“Better than Revenge (Taylor’s Version)” is another track on the re-recording that was highly anticipated. This controversial song was famous for the line, “She’s better known for the things that she does on the mattress,” which many deemed as covertly sexist. In the re-recording, Swift changed this line to “He was a moth to the flame, she was holding the matches.” Some noted that this change was untrue to the original version, while others applauded Swift for changing a line that might be considered misogynist and slut-shaming. This depicts the man as someone who was in on the decievement instead of just blaming the woman for being the one to ruin the relationship. That is, a moth who is attracted to the flame and is aware of the danger behind cheating, but still coming closer to the heat. With the background vocals being louder than the 2010 version, the 2023 version does not fall short. It’s revamped, and it’s a track that stays as true as it can be to the original. The track seems to be one of the best re-recorded tracks off of the album.
“Innocent (Taylor’s Version)” is one of the tracks that doesn’t seem to stand out from the great songs alongside it. Perhaps it’s the fact that this track might no longer fit in with the forgiving purpose that it once intended.
In contrast, “Last Kiss (Taylor’s Version)” is often overshadowed by the other heartbreak ballads in the album, but this does not dim its light. Even with Swift’s more mature — and perhaps sadder — voice in the song, it’s just as good as the original, if not better. The bridge is still as memorable, as she says, “So I’ll watch your life in pictures like I used to watch you sleep.” She’s saying goodbye to someone she hadn’t expected to lose, parting with a “last kiss.” Swift is no stranger to breakups, specifically with her recent split from actor and long-time partner Joe Alwyn, which is perhaps why it’s still passionately led by sadness.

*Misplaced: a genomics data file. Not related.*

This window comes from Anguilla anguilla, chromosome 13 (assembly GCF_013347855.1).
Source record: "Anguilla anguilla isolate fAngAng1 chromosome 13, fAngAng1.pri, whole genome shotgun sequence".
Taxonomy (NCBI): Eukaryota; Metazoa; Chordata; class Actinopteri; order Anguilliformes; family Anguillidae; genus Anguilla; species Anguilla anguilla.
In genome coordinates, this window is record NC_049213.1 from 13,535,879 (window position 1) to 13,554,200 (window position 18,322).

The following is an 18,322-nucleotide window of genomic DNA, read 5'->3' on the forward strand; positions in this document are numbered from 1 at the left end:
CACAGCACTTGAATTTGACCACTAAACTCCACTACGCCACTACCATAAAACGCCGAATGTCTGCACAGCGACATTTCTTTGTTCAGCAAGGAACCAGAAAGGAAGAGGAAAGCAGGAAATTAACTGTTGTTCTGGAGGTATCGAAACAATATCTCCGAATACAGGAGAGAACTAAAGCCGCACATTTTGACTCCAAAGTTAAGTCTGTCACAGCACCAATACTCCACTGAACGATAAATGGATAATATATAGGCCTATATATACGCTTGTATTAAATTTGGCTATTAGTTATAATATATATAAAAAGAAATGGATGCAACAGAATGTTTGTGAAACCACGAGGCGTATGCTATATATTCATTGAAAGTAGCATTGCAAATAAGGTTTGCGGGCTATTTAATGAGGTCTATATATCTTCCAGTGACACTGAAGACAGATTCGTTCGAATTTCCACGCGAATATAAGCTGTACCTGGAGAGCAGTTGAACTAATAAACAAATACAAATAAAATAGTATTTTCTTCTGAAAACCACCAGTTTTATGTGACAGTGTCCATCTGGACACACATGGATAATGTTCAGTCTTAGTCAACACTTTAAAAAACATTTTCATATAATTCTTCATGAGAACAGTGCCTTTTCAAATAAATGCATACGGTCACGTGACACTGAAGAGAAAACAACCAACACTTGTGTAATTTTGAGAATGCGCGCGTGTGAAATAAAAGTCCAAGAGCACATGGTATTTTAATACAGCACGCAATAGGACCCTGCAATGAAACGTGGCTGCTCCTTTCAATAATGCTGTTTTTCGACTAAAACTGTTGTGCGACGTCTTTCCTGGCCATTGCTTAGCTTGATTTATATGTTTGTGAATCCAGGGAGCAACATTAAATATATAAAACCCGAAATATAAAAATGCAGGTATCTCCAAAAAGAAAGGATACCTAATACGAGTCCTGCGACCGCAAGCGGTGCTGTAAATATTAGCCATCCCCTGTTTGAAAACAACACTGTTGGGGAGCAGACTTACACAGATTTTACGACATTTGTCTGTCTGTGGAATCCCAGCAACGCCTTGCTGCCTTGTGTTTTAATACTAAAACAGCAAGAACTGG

This album dabbles with what it means to grow up, despite the popstar herself having led far from an average teen life. “Never Grow Up (Taylor’s Version)” talks about moving out and settling into a life of fame — a life that is desired by most artists, but one that Swift found hard to follow.
These universal themes of family, change and growing up segue to my all-time favorite song, “Long Live (Taylor’s Version),” which I had high hopes for — and it did not disappoint. Swift makes use of metaphors of castles and crowns to show what it meant to grow up performing in front of crowds of fans singing along, every night, all around the world. This track is a love letter to her fans, which is best seen in the bridge: “I had the time of my life, with you.” This track’s explosive instrumentals, paired with her deeper voice, make this track even more special than the 2010 version. Swift knows this, too. She decided to perform it on stage on July 7, the day “Speak Now (Taylor’s Version)” was released, for the first time since her Reputation Tour in 2018. Although this song seems to hint at a future where she splits away from her band and fans in favor of leading a more private life, the fact that she still gets to perform this song with people who have grown up with her makes this song even more nostalgic than other tracks on the album.
When looking at her past re-recorded albums, the vault tracks on this album did not stand out to me. She did have more features than she usually does, including the likes of Fall Out Boy and Hayley Williams, yet it was tracks “When Emma Falls in Love (Taylor’s Version)” and “I Can See You (Taylor’s Version)” that received the “repeat” treatment. “When Emma Falls in Love” is rumored to be about Emma Stone, Swift’s life-long friend, and shows Emma’s quirky and memorable traits when she falls in love through lines describing the character as “if Cleopatra grew up in a small town.” This track is for the romantics, the heartbreakers and the people whose love can make anyone lose track of time. “I Can See You (Taylor’s Version)” is a track about the hidden moments shared between two people who are sly about their relationship. Swift is known for her tracks about forbidden love, hiding in plain sight and stolen glances across a room, so this fits Swift’s style well.
There is no denying that Swift has been able to reinvent herself in the almost 12 years since the original release of “Speak Now.” With a voice that’s grown deeper with the years, Swift is no longer the “girl-next-door” persona that she started her career as; she is someone who’s learned from her mistakes, and she controls her own narrative. An album filled with love that was destined for nothing more than hurt, growing up in the spotlight and falling in love overnight — it’s a work that promises a memorable track for anyone who tunes in. Out of all the re-recordings thus far, the vault tracks fall short, but the rest of the tracks make this album worth listening to over and over again.
Written by: Elizabeth Woodhall — firstname.lastname@example.org